As I write this E3 is beginning its short but spectacular neon burn in Los Angeles as Nintendo fans get their first meaningful glimpse of the Wii in action. I, however, sit at Gate C12, the waxing agricultural midwest sun streaming through the window and warming the base of my neck, waiting for Certis to arrive from points exotic and unknown; as far from E3 in every conceivable way as is possible without becoming Amish. There is always this strange moment when he arrives and we shake hands that is quickly realized and then dismissed where Certis and I take corporeal bodies and interact on this mortal plane, and it is a moment I'm anxious to reach and complete, but in the meantime I must wait and bide my time. The promise of a four-hour flight, wedged into Coach, looms.
But, in LA, the show is ostensibly underway, and the big three are firing their first salvos. Sony has come to the table oddly on the defensive, having redesigned their controller in the wake of well-organized mocking. While we now have a date to anticpate for Sony's big system, we also have a price point that seems both appropriate and ambitious. Will a majority of gamers be willing to fork over the bones to play a PS3? As always that will largely depend on the games, and Sony's ability to create demand and anticipation.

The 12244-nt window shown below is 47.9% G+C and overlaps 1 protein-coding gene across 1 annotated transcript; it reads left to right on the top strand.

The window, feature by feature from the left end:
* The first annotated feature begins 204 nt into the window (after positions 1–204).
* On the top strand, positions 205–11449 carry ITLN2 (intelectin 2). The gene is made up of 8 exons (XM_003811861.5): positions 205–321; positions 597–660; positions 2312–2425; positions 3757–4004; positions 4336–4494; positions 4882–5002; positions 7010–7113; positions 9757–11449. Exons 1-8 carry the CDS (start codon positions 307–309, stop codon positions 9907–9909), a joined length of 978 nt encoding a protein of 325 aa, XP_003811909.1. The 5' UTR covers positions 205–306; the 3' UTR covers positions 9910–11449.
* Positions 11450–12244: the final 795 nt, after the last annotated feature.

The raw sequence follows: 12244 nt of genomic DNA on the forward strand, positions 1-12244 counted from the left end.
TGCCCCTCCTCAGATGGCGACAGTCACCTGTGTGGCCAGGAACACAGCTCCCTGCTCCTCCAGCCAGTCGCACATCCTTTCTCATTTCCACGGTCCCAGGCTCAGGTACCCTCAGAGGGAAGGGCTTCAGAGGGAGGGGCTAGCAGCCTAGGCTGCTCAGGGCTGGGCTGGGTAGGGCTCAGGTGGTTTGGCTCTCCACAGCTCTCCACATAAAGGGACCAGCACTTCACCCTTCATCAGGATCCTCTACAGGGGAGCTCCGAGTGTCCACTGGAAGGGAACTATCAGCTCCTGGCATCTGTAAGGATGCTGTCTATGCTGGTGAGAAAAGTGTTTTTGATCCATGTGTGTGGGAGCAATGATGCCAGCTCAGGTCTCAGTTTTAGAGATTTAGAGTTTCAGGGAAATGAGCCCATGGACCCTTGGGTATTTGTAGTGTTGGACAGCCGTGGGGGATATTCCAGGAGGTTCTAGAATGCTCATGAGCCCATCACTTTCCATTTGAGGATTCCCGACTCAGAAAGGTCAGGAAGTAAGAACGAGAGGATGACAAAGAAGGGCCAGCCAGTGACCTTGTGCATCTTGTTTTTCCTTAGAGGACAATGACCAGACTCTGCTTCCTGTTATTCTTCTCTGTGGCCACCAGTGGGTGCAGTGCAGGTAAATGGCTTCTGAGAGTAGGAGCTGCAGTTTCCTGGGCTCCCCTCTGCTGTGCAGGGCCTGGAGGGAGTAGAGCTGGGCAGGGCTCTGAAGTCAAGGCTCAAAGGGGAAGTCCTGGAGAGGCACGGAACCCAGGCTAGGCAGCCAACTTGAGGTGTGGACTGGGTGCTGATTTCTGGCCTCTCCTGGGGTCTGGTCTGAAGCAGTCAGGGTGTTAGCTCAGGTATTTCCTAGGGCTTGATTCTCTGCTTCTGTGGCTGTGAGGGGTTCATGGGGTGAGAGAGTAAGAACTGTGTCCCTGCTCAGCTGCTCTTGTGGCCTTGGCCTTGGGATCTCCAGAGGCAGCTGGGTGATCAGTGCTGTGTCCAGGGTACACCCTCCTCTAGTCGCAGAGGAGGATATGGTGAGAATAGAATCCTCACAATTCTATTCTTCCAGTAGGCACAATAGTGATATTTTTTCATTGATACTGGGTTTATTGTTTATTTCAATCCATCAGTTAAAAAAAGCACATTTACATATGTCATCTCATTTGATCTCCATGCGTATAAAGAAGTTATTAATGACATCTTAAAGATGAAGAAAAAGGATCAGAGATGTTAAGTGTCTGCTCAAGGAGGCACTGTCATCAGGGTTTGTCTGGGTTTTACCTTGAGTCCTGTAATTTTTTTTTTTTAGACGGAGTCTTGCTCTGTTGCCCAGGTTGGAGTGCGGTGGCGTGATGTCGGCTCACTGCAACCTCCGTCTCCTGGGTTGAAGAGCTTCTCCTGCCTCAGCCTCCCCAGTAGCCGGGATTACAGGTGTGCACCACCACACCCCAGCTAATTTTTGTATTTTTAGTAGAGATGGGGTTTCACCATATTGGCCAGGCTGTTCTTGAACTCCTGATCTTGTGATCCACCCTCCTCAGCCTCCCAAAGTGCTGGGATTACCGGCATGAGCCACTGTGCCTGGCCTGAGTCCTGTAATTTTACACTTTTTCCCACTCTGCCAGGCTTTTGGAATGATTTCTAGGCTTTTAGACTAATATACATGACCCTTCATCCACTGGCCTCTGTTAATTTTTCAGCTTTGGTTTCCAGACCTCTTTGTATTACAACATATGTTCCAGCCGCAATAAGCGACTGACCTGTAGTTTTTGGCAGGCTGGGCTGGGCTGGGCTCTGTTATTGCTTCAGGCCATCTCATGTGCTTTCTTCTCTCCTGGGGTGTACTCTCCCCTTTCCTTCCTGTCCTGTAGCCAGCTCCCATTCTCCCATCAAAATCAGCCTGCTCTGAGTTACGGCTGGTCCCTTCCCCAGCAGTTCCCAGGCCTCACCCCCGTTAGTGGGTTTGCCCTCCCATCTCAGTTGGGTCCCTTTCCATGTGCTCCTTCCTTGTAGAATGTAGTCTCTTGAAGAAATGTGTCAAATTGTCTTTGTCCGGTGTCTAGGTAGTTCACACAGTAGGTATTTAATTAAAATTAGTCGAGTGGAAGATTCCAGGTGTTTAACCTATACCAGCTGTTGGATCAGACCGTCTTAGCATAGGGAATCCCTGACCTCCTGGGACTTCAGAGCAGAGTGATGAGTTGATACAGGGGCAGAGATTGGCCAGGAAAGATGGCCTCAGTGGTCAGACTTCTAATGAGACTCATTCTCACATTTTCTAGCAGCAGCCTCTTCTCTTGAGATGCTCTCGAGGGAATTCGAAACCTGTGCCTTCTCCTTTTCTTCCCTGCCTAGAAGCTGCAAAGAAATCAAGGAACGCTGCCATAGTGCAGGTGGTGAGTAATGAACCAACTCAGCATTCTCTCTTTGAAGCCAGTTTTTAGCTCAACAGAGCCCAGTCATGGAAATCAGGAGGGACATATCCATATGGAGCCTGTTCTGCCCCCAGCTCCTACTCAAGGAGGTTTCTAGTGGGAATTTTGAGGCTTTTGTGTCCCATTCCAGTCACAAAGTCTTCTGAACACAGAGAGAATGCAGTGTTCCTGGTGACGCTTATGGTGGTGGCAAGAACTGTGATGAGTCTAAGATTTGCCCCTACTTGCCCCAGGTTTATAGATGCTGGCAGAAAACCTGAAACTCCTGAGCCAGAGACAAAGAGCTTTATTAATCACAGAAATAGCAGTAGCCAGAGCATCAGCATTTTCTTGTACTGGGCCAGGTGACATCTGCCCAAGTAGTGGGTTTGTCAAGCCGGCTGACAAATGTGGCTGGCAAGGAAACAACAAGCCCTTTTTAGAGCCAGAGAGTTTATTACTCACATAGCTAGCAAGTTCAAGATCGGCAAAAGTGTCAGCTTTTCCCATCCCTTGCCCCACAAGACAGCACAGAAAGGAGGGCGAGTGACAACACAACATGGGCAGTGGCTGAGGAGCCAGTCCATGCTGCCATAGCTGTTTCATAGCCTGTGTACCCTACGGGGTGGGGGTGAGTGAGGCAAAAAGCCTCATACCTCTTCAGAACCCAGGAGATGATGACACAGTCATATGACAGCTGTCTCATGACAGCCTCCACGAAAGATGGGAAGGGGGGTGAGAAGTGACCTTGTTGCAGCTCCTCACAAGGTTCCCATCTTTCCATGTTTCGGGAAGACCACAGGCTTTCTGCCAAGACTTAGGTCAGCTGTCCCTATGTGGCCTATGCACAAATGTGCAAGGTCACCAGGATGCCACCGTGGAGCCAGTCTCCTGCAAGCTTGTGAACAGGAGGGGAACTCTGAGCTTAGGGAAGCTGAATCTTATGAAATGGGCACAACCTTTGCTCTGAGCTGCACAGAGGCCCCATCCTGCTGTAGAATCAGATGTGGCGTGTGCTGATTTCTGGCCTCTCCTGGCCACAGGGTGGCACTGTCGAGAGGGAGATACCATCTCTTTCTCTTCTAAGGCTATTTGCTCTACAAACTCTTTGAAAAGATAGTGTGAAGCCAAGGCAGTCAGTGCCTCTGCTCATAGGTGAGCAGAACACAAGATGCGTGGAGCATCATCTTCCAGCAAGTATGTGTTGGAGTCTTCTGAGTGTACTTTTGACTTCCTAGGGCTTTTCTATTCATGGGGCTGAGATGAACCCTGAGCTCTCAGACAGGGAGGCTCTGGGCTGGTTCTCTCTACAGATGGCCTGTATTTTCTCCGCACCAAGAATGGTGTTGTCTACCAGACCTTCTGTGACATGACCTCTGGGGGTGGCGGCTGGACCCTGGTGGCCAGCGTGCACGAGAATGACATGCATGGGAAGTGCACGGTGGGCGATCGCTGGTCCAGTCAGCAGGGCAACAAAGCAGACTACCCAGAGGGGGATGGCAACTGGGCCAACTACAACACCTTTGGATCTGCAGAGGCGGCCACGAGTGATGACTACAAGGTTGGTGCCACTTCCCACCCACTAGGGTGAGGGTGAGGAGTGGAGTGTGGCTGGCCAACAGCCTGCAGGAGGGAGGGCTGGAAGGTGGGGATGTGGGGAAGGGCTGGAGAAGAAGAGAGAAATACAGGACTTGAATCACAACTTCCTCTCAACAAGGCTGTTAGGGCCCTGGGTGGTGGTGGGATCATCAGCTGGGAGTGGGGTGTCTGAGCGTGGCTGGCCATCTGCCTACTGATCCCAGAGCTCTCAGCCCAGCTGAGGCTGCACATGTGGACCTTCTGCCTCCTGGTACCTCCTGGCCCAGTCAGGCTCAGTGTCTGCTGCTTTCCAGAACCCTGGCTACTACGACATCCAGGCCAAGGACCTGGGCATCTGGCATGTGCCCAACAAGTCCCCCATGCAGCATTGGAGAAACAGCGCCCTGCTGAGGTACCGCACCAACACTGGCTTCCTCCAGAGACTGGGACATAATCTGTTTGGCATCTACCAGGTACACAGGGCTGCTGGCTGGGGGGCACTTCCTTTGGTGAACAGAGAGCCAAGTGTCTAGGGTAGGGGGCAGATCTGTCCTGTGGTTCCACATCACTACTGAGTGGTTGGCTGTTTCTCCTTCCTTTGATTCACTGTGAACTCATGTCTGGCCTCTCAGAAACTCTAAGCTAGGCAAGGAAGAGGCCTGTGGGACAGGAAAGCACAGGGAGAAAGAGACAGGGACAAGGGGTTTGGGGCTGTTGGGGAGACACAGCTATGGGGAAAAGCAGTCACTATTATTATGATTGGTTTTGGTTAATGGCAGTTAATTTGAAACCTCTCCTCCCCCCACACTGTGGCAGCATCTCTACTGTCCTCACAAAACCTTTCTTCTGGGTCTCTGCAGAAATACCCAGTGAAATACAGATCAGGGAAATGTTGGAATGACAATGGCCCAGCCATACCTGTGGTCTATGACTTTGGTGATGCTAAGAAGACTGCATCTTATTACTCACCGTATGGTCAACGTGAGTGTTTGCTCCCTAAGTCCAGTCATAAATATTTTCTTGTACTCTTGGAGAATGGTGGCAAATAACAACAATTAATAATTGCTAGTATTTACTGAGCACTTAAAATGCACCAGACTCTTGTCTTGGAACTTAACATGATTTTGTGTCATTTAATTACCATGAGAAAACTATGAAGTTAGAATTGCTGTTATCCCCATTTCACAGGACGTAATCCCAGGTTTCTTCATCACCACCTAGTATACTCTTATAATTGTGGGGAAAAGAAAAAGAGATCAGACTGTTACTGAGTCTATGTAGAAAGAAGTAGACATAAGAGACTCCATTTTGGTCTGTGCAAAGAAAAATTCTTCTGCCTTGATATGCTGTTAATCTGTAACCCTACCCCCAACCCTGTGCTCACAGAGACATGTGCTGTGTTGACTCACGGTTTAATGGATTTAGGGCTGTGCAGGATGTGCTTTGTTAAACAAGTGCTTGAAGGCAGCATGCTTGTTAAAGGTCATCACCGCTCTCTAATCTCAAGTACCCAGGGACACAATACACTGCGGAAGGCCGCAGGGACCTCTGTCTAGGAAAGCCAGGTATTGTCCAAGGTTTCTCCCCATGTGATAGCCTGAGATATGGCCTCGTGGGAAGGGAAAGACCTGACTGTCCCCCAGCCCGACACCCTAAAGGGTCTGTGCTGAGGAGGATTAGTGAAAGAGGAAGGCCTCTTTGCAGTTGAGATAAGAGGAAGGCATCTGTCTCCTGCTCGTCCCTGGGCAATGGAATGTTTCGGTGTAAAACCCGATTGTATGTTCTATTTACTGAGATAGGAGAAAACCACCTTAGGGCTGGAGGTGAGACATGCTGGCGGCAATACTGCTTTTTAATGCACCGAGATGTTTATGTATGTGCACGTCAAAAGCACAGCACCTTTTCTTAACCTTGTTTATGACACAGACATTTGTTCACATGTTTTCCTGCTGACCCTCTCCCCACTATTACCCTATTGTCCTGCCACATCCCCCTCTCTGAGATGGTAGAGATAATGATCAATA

I reserve judgment until I put those six degrees of freedom into my hand, but if I were Microsoft, I might be sitting a little more comfortably in my money chair. While Sony's PS3 will certainly appeal to their existing consumer base, I don't think they showed anything that moved many skeptics.
Nintendo, on the other hand, is looking more and more like a next-gen spoiler, with a well priced system, a control scheme that I'm increasingly likely to call genius, and a lineup of games that will solidify their base. The Zelda demo showed off much of what their Revolutionary [sic] controller is capable. The question is, however, not one of first-party support, where Nintendo historicaly succeeds, but how third-party developers will respond to the hurdles associated with developing for the Wii. Not surprisingly, third-party details were spotty for the press conference, or at least as much of it as I was able to watch before having to dash these words out for you.
Throughout the day I made efforts to put together some more thoughts for you all, and with each attempt events conspired to keep me from you all. Instead of posting a relatively benign recounting of what would seem to you all like a perfectly ordinary flight, and the details of checking into our hotel, I will leave it suffice to say that we've arrived and are preparing ourselves for a busy day tomorrow.
Thanks go out to Guru for taking us out to a spectacular dinner, and regaling us with his fantastic tales.